Wall Street received something it had been demanding for months on Wednesday— a Federal Reserve interest rate cut.

However, investors welcomed the percentage-point cut of the central bank with a combination of skepticism and open hostility. The decision by the Fed to introduce an “insurance policy” cut to guard against a deeper downturn effectively sent reeling economies, with the S&P 500, Dow and Nasdaq all tumbling in the aftermath of the decision.

Apparently, some believed the rate cut fired the starting pistol on a fresh easing cycle, but Fed chief Jerome Powell squelched that concept.

The central bank is navigating various shoals, including silent inflation, an economy still firing on most cylinders, Washington’s political pressure, and the need to maintain policy alternatives in case of a deeper downturn. The mixture of conflicting impulses resulted in economists to question the intentions of the Fed significantly.

One of the most vocal was the economist Chris Rupkey of the MUFG-Union Bank, who hammered the FOMC to cut interest rates with such low unemployment and the economy still growing.

Rupkey blasted the central bank for bowing to President Donald Trump’s pressure, who has severely criticized Fed policy while publicly agitating for reduced prices.

“Kudos to the Trump economics team to get the president’s point of perspective across and Fed officials to act on it,” said Rupkey, adding sarcastically: “What’s next, come back to the gold standard?” Calling the rate reduction ‘unwise,’ Rupkey compared the rate reduction to medieval medical therapy— and advised investors may still regret the choice.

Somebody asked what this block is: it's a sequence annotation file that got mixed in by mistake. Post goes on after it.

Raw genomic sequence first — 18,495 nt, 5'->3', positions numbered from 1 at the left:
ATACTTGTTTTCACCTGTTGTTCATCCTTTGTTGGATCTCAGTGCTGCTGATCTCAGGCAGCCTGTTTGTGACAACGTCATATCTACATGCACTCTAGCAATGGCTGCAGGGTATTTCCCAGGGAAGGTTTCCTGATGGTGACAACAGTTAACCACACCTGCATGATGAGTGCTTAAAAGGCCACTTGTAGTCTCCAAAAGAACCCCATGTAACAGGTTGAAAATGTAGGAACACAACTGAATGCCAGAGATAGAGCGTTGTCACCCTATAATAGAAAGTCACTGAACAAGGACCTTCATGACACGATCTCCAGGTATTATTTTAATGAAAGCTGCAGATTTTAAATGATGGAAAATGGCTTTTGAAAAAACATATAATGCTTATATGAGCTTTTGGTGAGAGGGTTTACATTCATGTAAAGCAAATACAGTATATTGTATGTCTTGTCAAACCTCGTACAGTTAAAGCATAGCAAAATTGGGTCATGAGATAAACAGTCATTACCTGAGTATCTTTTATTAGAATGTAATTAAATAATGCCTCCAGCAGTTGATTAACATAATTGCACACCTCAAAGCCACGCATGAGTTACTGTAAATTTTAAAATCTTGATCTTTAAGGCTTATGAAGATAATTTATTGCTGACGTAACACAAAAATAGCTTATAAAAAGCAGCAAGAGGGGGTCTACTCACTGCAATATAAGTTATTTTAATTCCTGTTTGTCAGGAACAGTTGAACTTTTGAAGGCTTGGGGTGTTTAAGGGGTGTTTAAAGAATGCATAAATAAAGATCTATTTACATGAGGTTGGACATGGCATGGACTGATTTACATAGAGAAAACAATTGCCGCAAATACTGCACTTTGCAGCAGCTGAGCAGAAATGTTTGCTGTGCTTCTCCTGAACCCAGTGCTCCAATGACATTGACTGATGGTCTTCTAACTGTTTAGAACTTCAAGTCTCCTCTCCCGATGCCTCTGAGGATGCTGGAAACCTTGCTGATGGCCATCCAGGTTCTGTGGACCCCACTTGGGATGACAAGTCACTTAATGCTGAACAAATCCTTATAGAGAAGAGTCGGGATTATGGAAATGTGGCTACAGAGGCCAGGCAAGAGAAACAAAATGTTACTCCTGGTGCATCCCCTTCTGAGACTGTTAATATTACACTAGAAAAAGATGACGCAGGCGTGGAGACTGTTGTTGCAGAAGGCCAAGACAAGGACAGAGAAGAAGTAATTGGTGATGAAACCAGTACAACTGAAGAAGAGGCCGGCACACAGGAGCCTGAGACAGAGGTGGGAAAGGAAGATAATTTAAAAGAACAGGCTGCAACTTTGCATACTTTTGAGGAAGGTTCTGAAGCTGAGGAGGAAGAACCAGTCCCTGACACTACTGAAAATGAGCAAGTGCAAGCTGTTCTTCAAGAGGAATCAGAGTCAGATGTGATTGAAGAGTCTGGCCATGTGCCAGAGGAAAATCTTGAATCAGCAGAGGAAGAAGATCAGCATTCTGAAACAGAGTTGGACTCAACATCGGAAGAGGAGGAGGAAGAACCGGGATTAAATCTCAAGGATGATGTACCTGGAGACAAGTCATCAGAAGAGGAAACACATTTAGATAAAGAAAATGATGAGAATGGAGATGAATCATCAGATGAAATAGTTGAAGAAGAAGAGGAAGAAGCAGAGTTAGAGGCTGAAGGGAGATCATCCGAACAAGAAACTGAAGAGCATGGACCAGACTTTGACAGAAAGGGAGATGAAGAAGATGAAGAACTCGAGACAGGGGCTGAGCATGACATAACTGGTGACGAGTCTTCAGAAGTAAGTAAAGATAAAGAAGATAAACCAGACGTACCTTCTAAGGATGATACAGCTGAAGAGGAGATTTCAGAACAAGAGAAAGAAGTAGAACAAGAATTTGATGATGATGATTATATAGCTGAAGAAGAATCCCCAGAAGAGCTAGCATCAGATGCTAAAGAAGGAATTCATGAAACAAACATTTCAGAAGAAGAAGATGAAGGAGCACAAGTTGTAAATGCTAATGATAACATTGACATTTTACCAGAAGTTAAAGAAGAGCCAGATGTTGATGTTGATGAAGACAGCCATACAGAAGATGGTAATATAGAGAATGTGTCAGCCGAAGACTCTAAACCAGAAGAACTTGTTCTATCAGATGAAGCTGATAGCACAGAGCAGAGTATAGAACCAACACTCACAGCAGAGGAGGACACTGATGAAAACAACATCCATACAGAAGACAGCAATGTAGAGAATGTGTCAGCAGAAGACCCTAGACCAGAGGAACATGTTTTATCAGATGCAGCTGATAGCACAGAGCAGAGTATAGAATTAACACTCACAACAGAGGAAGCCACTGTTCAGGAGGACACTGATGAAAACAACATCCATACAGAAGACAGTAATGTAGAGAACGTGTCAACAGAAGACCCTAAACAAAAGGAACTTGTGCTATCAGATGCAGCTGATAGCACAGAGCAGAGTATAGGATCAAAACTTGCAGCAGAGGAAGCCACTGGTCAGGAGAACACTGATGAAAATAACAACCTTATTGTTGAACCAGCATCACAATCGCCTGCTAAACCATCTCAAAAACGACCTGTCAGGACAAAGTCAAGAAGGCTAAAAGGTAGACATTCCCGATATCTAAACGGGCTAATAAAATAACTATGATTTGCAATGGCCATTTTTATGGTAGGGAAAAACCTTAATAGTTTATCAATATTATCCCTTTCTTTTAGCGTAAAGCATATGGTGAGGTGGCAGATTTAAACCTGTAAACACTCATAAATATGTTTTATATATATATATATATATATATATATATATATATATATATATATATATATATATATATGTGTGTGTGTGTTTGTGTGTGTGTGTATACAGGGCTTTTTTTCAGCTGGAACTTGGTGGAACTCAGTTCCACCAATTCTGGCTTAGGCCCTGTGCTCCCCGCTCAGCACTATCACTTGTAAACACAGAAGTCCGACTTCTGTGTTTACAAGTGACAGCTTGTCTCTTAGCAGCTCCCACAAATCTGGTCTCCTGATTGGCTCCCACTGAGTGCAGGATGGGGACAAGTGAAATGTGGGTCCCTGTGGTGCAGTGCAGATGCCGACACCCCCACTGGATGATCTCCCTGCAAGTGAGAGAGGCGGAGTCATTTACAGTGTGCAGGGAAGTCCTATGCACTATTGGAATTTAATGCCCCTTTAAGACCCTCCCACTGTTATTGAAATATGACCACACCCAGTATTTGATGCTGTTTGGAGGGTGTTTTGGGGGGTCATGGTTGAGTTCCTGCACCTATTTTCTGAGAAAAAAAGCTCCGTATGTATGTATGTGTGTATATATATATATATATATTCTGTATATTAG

“Today’s choice by the Fed is like the days when physicians fought to cure their patients,” Rupkey said.

“Probably they are proud of themselves, I believe, but they should be more embarrassed. Today, with each cut in future, the Federal Reserve has thrown away its autonomy and will gradually eliminate its economic significance forever,” he added.

The response of Wall Street partially reflected deception in what some economists believed might be a 50-point cut or at least the opening shot of a few more cuts to come. However, after Powell suggested that Wednesday’s decision was not necessarily the start of a trend, the selloff deepened.

The blended message underlined the Fed’s difficult equilibrium as it attempts to handle market expectations within a dual mandate to contain inflation and unemployment. Some commentators characterize it as a “third mandate” that could return to haunt policymakers if things get worse.

“Central bankers are still cautious of the last recession,” said Candice Bangsund, a portfolio manager at Fiera Capital, who has more than $108 billion in assets. “To talk about four more tariff reductions by 2020, seems unjustified, considering the sound financial background,” Bangsund added. “There is a long-term problem to get back on track. We need greater prices so we have some ammunition when the next recession goes along.”

The Fed would be aiming, under ordinary conditions, to support a smooth job market or slower development. Although the economy has slowed, consumer expenditure is healthy, growth is above 2%, and unemployment stays comfortably below 4%, implying almost full jobs.

“Although the situation for’ insurance’ appears to be somewhat less convincing, some Fed representatives also provided an’ insurance’ rationale for today’s cut,” said John Bellows, a portfolio manager at Western Asset.

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